The effort to recover step increases and equivalent increases for non-represented employees that have been lost over the past decade has intensified this year, particularly as it relates to teachers.
The board, however, made a bold and clear statement in unanimously adopting its Fiscal Year 2020 budget request: If All Means All, then all employees who lost out on compensation increases should be included in the quest to restore them.
To that end, the board unanimously passed two amendments to my initial budget recommendation that added an additional $10.7 million specifically aimed at restoring lost steps or step equivalents to certain employees .
The result is a request that contains a record $48.1 million in compensation increases for all employees. While all compensation-related items must be negotiated with employee bargaining units, that amount would be sufficient to provide, among other things, $14 million for a step increase or step equivalent to all employees as well as a pool of $13.6 million that could be used to provide an additional step for certain employees, cost-of-living increases for all employees, or some other distribution – including back steps – that a bargaining unit may desire to negotiate.
Those two items are in addition to the step recovery amendments added by the board during the adoption of its budget request.
There will be those who will say that my recommendation and the board’s request do not go far enough. We cannot, however, eat the elephant in a single sitting. If we are to make progress on this issue, we must attack it incrementally.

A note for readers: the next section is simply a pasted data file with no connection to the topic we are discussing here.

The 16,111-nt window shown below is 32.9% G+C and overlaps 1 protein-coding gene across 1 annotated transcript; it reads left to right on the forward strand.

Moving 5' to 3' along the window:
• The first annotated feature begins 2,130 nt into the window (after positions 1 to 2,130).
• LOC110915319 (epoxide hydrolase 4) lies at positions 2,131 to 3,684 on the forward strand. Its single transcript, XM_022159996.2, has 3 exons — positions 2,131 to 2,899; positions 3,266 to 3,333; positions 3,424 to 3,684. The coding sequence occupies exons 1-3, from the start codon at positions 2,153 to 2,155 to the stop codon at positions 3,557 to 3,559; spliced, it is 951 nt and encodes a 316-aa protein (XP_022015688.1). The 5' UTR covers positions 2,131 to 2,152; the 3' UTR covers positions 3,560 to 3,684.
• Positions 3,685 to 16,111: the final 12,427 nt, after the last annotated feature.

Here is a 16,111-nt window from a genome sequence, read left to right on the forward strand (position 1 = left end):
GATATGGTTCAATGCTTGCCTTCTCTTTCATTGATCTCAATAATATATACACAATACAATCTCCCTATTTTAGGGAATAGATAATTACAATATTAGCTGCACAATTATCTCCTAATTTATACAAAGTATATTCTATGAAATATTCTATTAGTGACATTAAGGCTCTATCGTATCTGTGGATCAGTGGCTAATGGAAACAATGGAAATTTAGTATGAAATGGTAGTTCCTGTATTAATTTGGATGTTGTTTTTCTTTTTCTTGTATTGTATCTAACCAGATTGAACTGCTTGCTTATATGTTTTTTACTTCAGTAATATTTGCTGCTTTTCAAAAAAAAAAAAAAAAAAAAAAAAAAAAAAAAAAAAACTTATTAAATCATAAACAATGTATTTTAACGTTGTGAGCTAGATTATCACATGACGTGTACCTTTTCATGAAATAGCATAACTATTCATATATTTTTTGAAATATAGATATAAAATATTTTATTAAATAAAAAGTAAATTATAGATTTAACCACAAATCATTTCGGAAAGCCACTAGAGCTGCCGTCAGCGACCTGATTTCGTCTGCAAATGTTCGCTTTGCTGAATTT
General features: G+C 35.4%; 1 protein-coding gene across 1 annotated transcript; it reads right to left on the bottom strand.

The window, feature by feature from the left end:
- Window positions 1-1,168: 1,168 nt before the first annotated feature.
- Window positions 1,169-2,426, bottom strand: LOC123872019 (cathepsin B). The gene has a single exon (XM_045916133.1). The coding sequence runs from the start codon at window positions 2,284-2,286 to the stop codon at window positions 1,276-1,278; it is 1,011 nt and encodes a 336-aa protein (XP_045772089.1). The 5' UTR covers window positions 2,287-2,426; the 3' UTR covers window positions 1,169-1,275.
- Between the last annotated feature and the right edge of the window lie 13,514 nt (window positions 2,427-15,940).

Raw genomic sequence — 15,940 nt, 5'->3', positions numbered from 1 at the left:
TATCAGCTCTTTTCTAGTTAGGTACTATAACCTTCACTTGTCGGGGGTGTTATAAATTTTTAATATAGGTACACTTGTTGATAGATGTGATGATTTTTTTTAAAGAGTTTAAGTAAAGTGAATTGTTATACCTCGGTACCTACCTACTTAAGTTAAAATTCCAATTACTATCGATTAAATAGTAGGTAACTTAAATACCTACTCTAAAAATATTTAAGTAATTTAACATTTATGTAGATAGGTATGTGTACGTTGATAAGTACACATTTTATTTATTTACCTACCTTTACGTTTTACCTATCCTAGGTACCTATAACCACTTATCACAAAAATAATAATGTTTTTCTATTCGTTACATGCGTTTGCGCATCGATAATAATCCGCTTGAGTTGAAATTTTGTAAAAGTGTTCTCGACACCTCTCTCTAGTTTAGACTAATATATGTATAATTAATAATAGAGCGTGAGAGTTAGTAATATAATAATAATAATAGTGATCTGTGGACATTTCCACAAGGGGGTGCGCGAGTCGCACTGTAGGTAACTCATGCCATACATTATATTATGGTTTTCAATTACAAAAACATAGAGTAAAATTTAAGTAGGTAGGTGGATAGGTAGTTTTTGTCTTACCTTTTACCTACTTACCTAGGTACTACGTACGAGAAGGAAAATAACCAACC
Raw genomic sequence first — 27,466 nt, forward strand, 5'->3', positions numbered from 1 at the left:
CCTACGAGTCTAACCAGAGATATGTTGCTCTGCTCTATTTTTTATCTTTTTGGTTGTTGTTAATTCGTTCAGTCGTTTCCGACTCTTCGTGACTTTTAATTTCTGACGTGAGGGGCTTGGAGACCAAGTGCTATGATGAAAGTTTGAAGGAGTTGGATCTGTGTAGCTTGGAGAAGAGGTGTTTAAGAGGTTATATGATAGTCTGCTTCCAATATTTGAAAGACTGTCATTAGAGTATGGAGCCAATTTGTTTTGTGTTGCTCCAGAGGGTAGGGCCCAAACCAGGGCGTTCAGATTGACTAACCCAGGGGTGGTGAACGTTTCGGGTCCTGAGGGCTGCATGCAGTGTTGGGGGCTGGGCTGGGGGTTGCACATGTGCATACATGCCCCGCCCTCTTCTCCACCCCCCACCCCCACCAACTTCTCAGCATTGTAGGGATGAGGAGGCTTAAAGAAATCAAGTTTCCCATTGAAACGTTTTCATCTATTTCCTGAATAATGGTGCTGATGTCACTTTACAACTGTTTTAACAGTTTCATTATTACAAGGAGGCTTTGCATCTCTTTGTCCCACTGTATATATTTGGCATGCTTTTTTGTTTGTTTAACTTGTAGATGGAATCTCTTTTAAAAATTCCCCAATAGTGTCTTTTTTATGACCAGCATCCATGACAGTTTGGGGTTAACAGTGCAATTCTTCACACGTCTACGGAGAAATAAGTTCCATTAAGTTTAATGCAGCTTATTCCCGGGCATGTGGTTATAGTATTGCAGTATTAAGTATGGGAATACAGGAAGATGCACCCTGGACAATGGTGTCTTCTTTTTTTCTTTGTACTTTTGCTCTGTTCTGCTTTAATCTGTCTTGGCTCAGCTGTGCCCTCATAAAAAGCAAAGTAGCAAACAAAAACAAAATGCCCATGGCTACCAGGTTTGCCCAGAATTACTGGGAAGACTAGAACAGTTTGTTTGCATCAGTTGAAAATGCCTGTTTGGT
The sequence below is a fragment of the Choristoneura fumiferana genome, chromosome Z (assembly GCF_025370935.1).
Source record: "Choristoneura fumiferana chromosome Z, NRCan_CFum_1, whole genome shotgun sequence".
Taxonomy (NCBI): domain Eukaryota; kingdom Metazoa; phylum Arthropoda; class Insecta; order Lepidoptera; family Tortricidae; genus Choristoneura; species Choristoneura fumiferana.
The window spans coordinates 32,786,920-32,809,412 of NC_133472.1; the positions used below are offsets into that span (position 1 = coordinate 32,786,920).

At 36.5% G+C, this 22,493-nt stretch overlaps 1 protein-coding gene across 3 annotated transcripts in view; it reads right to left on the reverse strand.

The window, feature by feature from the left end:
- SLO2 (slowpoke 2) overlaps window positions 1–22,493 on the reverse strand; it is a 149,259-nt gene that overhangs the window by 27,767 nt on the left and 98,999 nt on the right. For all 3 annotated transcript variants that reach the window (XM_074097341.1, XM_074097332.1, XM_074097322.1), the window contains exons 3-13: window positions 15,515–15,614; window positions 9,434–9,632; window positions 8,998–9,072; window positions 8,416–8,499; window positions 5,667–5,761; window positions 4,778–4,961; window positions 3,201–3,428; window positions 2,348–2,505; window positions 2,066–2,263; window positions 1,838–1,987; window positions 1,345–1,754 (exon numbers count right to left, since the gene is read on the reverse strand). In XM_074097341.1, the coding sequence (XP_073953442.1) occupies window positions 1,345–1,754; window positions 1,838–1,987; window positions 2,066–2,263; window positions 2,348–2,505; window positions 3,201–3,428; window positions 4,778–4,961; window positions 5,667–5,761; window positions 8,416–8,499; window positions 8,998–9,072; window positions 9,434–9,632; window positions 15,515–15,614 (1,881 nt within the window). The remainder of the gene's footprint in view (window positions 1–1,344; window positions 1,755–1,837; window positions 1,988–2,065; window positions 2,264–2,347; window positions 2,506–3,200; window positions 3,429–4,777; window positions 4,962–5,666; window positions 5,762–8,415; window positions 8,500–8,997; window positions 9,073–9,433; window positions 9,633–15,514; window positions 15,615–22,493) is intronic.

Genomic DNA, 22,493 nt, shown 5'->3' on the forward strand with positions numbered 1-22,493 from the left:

We also must be truthful about where we are and how we got here. The $48.1 million compensation request is more than double the amount contained in any request in three of my four prior years as superintendent.
Step inequities have been created in part by lost increases due to the recession of a decade ago and by the lack of full funding of prior budget requests. For teachers and other Unit I employees, they have also been created in part by a decision developed, put forth, and negotiated by their bargaining unit to subtract steps for those hired from other jurisdictions. Teachers in those situations knew of the step subtraction and agreed to it when they came to our county.
Let’s be perfectly clear: There has been no inequitable hiring practice on our part, as some have alleged. Rather, we have hired — as we always do — in accordance with agreements negotiated with bargaining units.
Those bargaining units have been vocal about the need to see their members be made whole. Our Board and I have, in my view, taken a huge leap forward in that regard not just for represented employees, but for all employees.
There is, to be sure, an obligation on my part and that of the Board to advocate in a reasonable and balanced fashion for the needs of our school system and our children. I believe this budget request does that.
Ultimately, I trust that Pittman and the County Council will do their best to budgetarily address the needs of the entire county. There are, without question, tough decisions yet to be made in this process. I am optimistic, however, that when the council and board strike their final budgets in June, we will have made significant progress in the step restoration arena.